A funeral is a sad time but also an important one. It gives loved ones the opportunity to say farewell to the deceased and honour them with funeral flowers and tributes. In the Hindu culture, the funeral typically follows a very traditional path, with certain customs, rituals, and beliefs being observed by all involved.
Due to the multicultural nature of our world today you may find yourself taking part in a Hindu funeral and want to know more about what to expect. And the first thing to know is that non-Hindus are very welcome at a Hindu funeral and are encouraged to send funeral flowers, and take part in the rituals, just as Hindus would do. Below we discuss some of the key customs of this process.
A Hindu funeral is normally conducted in the deceased’s home. The ceremony will usually be conducted by a Hindu priest, with the eldest son of the deceased (where applicable). The actual ceremony will involve placing garlands of flowers around the deceased’s neck, placing a lamp by the body, singing hymns and reading prayers, and placing rice balls in the coffin. Water is also sprinkled over the body as a symbol of purification.
Following the funeral ceremony and wake, the body is usually cremated - ideally within 24 hours of death. The eldest male of the family will accompany the body to the crematorium.
One of the primary beliefs of Hindu cultures is that while the body may be dead, the soul is not. And it is commonly believed that cremation is the quickest way to help the soul escape from the body. This is why almost all Hindus are cremated. Another core belief is that of reincarnation: the Hindu culture believes that after someone dies they will be reborn in another form. And that this form will be influenced by their actions when they were alive. This concept is known as Karma. A celebration is held on the thirteenth day after a death to celebrate the reincarnation of a person. A feast is held and it marks the end of a soul’s journey through the underworld.
There are a number of customs observed during a Hindu funeral. One of the main ones is the giving of flowers. Flowers are a very important part of a Hindu funeral and mourners are encouraged to send funeral tributes to the home of the deceased prior to the wake. A Hindu family may expect to have numerous funeral flowers delivered during this time.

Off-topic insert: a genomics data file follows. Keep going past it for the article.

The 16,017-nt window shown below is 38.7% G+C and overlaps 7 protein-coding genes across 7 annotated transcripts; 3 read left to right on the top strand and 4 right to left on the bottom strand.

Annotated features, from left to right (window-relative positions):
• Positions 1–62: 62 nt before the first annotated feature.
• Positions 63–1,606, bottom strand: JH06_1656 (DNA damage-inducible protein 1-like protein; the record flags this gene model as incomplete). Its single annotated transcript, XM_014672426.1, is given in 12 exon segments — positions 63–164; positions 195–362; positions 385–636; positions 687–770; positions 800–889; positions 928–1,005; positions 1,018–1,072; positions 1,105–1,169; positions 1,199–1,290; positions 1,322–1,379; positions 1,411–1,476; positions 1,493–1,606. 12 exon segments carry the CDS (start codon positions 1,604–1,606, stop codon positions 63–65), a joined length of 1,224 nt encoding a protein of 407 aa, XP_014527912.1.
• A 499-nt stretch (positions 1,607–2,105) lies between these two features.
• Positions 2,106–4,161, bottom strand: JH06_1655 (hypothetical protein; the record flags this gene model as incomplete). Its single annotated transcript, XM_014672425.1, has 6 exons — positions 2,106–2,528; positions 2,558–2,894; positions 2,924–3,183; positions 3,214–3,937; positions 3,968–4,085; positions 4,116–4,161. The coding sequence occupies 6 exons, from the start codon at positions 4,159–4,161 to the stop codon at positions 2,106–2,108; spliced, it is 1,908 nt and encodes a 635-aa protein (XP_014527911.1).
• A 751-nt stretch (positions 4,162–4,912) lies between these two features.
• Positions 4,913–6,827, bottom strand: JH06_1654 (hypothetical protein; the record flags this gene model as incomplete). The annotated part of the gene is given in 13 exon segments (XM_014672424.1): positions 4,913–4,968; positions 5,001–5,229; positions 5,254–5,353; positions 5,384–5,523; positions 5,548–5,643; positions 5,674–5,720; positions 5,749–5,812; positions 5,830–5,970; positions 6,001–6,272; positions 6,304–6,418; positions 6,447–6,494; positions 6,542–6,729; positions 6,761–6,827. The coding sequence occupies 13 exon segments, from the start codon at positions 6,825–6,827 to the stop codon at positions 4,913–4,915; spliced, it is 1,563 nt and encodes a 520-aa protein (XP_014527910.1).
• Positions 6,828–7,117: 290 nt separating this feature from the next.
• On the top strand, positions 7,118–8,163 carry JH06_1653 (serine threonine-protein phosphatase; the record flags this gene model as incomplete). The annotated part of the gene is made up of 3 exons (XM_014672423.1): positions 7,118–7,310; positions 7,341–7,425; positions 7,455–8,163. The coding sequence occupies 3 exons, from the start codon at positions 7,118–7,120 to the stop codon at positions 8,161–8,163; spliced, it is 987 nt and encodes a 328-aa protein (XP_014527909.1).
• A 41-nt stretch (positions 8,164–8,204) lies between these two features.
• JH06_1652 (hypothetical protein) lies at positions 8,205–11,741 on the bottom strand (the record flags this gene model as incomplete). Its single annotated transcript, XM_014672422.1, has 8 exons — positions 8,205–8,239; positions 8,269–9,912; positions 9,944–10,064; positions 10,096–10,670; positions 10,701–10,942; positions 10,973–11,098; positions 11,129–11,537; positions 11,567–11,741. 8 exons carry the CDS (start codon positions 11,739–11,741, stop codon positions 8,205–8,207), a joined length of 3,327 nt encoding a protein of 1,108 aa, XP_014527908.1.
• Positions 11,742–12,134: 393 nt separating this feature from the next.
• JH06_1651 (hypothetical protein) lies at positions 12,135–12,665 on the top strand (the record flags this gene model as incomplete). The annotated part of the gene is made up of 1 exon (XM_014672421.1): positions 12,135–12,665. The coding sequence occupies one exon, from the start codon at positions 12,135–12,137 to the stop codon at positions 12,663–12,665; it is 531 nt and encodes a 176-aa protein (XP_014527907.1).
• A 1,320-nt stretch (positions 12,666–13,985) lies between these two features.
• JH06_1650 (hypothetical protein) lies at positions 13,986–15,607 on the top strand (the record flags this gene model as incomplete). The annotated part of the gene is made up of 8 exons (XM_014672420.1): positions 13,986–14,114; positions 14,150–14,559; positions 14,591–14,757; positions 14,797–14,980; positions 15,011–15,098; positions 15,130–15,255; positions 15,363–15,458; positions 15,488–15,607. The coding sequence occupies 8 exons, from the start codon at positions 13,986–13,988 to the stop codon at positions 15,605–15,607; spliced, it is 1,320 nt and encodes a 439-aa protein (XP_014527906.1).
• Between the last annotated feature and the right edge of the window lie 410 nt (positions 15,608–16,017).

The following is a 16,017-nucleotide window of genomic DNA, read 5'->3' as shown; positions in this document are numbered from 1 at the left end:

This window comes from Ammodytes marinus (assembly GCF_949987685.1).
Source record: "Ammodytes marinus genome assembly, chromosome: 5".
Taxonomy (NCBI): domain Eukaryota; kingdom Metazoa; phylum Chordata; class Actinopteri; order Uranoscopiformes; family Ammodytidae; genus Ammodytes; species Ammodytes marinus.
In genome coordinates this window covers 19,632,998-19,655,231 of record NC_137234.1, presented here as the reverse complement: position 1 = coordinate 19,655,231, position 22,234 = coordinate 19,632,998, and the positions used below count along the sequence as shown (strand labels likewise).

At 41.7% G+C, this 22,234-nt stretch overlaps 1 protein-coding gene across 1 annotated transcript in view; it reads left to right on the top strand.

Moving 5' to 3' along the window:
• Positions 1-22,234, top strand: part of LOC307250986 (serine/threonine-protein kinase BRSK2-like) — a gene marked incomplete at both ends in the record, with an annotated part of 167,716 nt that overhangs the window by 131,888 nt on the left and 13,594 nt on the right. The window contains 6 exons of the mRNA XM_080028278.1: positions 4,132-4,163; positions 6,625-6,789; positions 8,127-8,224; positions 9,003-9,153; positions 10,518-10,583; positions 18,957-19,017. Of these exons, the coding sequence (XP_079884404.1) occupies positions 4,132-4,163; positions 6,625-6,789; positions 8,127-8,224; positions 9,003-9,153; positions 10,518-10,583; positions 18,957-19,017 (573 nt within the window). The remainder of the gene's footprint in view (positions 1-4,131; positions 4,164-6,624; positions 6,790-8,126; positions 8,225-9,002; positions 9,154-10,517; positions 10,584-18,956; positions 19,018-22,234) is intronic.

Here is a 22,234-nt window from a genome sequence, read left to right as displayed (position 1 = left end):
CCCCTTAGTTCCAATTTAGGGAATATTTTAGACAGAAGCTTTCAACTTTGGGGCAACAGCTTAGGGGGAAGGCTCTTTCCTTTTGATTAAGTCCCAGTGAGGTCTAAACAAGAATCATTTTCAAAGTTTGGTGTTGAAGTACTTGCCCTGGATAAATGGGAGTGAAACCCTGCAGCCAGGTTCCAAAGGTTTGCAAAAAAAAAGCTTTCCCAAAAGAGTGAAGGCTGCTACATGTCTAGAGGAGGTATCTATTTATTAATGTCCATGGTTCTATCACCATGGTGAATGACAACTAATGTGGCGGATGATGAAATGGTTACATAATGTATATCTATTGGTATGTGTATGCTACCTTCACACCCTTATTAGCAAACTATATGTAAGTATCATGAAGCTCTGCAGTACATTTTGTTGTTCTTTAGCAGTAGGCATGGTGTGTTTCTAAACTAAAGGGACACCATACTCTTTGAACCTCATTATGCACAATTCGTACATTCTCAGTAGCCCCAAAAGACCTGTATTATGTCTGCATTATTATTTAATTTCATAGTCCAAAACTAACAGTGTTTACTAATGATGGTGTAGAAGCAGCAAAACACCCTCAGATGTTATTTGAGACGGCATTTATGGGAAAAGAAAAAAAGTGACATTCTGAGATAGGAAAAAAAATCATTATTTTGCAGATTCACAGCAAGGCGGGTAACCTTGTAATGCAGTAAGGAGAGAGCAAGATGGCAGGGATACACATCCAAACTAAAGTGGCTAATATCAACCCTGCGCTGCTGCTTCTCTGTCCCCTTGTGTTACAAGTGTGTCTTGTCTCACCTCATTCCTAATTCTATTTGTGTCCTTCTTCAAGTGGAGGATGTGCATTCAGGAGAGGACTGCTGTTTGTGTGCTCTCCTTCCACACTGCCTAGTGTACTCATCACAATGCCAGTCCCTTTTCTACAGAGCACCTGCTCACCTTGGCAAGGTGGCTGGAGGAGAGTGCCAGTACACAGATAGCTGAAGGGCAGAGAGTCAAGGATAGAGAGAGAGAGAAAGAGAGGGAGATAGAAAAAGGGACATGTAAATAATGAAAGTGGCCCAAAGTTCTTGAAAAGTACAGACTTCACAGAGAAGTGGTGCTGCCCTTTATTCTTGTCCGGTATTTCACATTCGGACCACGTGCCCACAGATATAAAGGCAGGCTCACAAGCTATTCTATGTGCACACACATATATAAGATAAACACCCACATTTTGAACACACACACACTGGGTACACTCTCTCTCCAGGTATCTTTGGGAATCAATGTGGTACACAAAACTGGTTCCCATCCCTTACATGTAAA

Another important custom is that of the open casket. A Hindu’s body will normally be displayed in an open casket during the funeral ceremony for mourners to pay their respects. After the cleansing of the body and the addition of a garland to the neck, no one is permitted to touch the body, as this would lead to impurity.
Customarily the deceased and mourners will wear white for the wake, as a symbol of purity. Black clothing is forbidden during a Hindu funeral and mourners should wear casual clothes as a mark of respect.
The rituals of a Hindu funeral are very carefully observed and carried out. These include the cleansing of the body after death. During this time the family will wash the body whilst saying prayers or singing hymns and the deceased’s body should be facing south.
Once cleansed, the big toes will be bound together and the hands will be bound in a prayer pose. The body will then be covered by a white sheet. If a married woman dies before her husband, she will be covered by a red sheet.
Before the funeral and wake, it is customary for mourners to send an OM tribute to show their affection and respect.
During the funeral, the family will gather around the body to say mantras and prayers to encourage the soul of the deceased to pass through the ghost world and meets its ancestors.
In India, the cremation of a body is a ritual in itself, with many Hindus choosing to be cremated and have the ashes spread in the Ganges River. However, Hindus living outside India will normally be cremated at a crematorium and have their ashes spread near a source of water.
Following a cremation, the family and friends will bathe and change clothes, and the home where the deceased lay may be purified with incense by a priest.
On the anniversary of the death, the family will gather together and mark the event; an elaborate meal will normally be served.